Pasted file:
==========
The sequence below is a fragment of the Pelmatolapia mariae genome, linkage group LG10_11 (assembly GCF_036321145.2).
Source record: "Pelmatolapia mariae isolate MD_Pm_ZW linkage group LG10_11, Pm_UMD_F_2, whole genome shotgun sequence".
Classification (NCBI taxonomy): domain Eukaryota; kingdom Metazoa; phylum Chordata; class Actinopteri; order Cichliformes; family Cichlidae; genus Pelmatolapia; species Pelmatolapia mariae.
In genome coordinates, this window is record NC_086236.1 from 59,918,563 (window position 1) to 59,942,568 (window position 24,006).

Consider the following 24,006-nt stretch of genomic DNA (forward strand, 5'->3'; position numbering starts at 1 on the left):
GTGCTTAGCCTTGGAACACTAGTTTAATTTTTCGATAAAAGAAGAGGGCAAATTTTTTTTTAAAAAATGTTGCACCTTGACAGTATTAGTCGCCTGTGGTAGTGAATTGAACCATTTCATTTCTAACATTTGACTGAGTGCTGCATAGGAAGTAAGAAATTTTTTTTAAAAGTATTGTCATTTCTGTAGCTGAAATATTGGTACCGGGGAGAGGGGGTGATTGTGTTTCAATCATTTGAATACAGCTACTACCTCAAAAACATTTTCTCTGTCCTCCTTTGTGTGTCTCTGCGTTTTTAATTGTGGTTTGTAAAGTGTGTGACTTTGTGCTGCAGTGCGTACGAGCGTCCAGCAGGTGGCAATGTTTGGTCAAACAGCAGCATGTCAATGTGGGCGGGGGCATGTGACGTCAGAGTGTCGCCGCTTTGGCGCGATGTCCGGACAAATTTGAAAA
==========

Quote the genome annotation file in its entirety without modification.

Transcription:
The sequence below is a fragment of the Pelmatolapia mariae genome, linkage group LG10_11 (assembly GCF_036321145.2).
Source record: "Pelmatolapia mariae isolate MD_Pm_ZW linkage group LG10_11, Pm_UMD_F_2, whole genome shotgun sequence".
Classification (NCBI taxonomy): domain Eukaryota; kingdom Metazoa; phylum Chordata; class Actinopteri; order Cichliformes; family Cichlidae; genus Pelmatolapia; species Pelmatolapia mariae.
In genome coordinates, this window is record NC_086236.1 from 59,918,563 (window position 1) to 59,942,568 (window position 24,006).

Consider the following 24,006-nt stretch of genomic DNA (forward strand, 5'->3'; position numbering starts at 1 on the left):
GTGCTTAGCCTTGGAACACTAGTTTAATTTTTCGATAAAAGAAGAGGGCAAATTTTTTTTTAAAAAATGTTGCACCTTGACAGTATTAGTCGCCTGTGGTAGTGAATTGAACCATTTCATTTCTAACATTTGACTGAGTGCTGCATAGGAAGTAAGAAATTTTTTTTAAAAGTATTGTCATTTCTGTAGCTGAAATATTGGTACCGGGGAGAGGGGGTGATTGTGTTTCAATCATTTGAATACAGCTACTACCTCAAAAACATTTTCTCTGTCCTCCTTTGTGTGTCTCTGCGTTTTTAATTGTGGTTTGTAAAGTGTGTGACTTTGTGCTGCAGTGCGTACGAGCGTCCAGCAGGTGGCAATGTTTGGTCAAACAGCAGCATGTCAATGTGGGCGGGGGCATGTGACGTCAGAGTGTCGCCGCTTTGGCGCGATGTCCGGACAAATTTGAAAA